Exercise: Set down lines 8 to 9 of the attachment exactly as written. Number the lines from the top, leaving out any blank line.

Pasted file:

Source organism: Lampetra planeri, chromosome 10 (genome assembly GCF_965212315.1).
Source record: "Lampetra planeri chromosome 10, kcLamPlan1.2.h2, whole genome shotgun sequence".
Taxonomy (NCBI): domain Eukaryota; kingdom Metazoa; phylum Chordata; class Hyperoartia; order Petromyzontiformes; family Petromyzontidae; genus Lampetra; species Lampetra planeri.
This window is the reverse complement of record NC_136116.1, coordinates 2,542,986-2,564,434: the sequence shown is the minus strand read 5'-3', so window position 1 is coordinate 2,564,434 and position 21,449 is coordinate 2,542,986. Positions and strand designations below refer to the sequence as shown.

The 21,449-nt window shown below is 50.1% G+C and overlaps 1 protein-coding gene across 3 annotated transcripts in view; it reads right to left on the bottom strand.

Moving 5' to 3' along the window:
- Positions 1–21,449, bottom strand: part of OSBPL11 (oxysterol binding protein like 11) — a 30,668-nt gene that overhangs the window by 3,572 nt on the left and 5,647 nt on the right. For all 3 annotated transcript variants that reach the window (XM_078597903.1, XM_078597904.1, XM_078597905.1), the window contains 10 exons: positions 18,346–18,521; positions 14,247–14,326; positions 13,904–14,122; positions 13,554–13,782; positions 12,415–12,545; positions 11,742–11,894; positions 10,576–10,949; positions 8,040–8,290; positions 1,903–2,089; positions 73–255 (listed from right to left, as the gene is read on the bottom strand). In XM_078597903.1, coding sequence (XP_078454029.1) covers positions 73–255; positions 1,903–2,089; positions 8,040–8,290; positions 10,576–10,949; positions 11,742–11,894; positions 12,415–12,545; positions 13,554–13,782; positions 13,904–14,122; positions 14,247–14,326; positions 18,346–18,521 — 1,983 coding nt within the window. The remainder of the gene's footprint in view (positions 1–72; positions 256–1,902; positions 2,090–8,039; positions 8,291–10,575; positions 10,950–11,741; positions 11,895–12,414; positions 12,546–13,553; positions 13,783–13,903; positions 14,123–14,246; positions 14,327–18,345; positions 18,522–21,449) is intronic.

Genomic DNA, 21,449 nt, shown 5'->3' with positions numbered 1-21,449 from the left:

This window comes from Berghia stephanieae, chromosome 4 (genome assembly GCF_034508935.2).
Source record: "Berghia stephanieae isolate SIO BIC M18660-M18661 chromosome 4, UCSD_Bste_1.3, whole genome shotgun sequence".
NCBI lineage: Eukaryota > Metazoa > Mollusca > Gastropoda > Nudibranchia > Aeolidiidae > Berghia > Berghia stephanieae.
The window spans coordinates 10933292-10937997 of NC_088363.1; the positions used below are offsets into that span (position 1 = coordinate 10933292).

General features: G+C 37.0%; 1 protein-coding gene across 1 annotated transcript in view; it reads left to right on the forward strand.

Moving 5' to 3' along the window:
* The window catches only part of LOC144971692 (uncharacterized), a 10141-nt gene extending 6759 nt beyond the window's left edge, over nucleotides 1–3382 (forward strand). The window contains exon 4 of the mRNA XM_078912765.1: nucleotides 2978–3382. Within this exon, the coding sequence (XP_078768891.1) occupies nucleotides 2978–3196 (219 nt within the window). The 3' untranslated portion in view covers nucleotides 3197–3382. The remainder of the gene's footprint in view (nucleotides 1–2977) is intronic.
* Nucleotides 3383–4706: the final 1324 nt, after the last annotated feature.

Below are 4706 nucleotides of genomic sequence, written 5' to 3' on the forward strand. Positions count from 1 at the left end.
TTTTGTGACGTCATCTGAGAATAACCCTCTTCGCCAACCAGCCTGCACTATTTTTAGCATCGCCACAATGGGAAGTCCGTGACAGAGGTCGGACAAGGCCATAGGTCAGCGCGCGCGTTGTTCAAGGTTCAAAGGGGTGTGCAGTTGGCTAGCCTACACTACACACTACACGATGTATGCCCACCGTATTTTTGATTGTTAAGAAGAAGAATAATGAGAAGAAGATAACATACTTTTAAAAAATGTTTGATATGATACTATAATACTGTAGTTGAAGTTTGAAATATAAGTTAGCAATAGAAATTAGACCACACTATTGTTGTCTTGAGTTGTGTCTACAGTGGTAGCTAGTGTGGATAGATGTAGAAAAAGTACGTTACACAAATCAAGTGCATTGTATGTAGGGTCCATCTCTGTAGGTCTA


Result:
Genomic DNA, 21,449 nt, shown 5'->3' with positions numbered 1-21,449 from the left:

This window comes from Berghia stephanieae, chromosome 4 (genome assembly GCF_034508935.2).